That was one of the key premises to everything that I was doing: why go to another media entity, when you can become the media entity? At this point, I had a pretty powerful written media entity, but I hadn’t tapped the audio entity until I started the podcast. The thing took off and it was huge. At events, instead of saying, “I love your blog,” everybody was saying, “I love your podcast! Love, love, love your podcast.”
Social Media Marketing World
In spring 2013, we decided to branch out offline and expand into physical events. I got my inspiration a year earlier in Cleveland at Joe Pulizzi’s very first Content Marketing World.
I had persuaded Joe to put me on the keynote stage alongside Brian Clark to talk about blogging. I was pretty well-known as a content guy because of my white paper industry experience, and Brian Clark was also pretty well-known.
I’ll never forget seeing Joe wander by with not a care in the world, no stress at all. And I said to him, “Joe, why are you not freaking out? You’re putting on this huge event with like 400 people, and you don’t seem to have a care in the world.” And he said, “Mike, do you know there are professionals who can take care of the operation side of this and handle all the details?” I said, “Are you kidding me?”
And of course, I started thinking to myself, “Oh, my gosh, I think I’m going to do an event. I think I’m going to do an event. I think I’m going to do an event.” It wasn’t until I saw it that I realized I could ever do something like this.
I hired some people locally to help me build Social Media Marketing World, and it was a huge success. We had 1,100 people there the very first year, which exceeded all of our expectations. It was in a hotel in San Diego and we had just the most glorious time ever.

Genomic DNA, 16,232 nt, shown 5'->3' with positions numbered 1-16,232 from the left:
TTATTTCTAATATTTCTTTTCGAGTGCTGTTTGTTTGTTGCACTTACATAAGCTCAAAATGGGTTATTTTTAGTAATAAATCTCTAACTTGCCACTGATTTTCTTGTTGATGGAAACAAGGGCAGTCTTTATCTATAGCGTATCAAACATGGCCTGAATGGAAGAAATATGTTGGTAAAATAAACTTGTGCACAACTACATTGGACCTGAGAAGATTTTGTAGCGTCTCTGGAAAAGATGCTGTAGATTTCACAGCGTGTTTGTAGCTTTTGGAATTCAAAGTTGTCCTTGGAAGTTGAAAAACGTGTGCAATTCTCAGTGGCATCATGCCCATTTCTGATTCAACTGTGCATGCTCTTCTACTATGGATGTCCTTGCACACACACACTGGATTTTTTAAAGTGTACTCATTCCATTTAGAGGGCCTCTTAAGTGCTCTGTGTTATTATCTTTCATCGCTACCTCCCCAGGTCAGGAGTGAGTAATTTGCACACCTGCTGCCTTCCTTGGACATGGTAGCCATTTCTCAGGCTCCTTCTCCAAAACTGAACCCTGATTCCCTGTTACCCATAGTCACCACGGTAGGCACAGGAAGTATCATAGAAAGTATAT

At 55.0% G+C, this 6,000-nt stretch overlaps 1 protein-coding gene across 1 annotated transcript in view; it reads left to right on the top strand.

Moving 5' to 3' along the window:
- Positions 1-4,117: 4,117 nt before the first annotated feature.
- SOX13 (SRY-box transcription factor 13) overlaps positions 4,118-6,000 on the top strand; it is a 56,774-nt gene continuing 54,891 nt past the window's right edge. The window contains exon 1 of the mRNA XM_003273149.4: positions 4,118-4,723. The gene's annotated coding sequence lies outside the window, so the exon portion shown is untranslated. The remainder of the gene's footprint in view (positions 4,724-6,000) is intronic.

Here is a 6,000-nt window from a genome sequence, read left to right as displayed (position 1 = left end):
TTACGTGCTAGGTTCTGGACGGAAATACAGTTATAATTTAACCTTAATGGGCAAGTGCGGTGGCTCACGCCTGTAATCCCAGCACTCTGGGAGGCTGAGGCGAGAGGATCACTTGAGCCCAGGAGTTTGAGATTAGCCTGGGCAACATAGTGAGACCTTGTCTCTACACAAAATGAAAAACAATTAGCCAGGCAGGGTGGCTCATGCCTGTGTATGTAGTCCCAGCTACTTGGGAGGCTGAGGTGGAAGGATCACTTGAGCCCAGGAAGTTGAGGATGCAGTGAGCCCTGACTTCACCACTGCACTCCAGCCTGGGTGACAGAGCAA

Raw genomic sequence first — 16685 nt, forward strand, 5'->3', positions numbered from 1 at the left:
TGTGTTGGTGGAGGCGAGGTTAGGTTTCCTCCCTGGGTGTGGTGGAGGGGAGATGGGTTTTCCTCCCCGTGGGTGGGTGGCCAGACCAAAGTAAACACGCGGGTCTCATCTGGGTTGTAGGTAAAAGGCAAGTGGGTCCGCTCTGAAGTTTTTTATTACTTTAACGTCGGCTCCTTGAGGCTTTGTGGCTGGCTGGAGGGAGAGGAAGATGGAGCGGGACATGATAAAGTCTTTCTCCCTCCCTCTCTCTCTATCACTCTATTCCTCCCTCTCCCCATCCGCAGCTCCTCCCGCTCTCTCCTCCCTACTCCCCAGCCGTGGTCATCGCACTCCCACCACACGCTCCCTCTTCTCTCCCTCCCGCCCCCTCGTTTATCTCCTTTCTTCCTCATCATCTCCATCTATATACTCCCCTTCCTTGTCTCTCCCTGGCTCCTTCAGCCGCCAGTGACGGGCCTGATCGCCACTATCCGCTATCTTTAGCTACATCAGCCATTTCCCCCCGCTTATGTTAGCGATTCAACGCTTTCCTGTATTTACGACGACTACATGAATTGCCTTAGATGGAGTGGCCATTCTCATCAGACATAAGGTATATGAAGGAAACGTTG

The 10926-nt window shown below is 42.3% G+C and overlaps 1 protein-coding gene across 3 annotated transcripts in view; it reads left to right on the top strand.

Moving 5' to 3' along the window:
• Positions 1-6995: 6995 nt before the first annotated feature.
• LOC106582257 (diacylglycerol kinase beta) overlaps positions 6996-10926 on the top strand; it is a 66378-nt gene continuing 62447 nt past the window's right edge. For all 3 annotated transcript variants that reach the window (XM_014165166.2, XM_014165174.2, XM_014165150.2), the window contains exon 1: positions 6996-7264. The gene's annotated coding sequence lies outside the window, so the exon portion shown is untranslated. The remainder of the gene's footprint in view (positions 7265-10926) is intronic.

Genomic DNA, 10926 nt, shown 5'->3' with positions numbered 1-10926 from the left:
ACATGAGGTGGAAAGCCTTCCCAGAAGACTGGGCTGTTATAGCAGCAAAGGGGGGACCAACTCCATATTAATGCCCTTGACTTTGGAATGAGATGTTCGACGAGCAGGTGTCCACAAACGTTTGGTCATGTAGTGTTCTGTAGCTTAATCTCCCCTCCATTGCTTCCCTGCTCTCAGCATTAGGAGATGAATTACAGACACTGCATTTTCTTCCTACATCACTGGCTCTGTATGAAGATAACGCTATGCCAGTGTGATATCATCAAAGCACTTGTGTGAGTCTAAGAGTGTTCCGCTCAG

We’re going into our eighth year, and we’re a much bigger event now. In 2019, I think we had 4,700 people. It’s been a crazy ride to see how big the physical conference has become.
And it’s kind of funny how it had come full circle because it was me going to events that built the connections that allowed me to get the video interviews and allowed me to get the people to speak at my events and helped me to get the people on my podcast.
It was that event experience that was the catalyst for my developing a media company, and ultimately, my own very successful event. Social Media Marketing World has become an event that’s so big that it would fuel and fund most of what we would do.
The next leg of the stool after the podcast was the physical public speaking. At this point, I had a popular blog and podcast, and a physical event that was (in its first year) perhaps one of the bigger independent marketing events not funded by a monster corporation.
Then… I had a distraction.
I thought to myself, “All right, since you’ve done this twice, why not do it a third time?” On the stage at Social Media Marketing World, I decided to show a video announcing the launch of yet another initiative that had nothing to do with social media: mykidsadventures.com.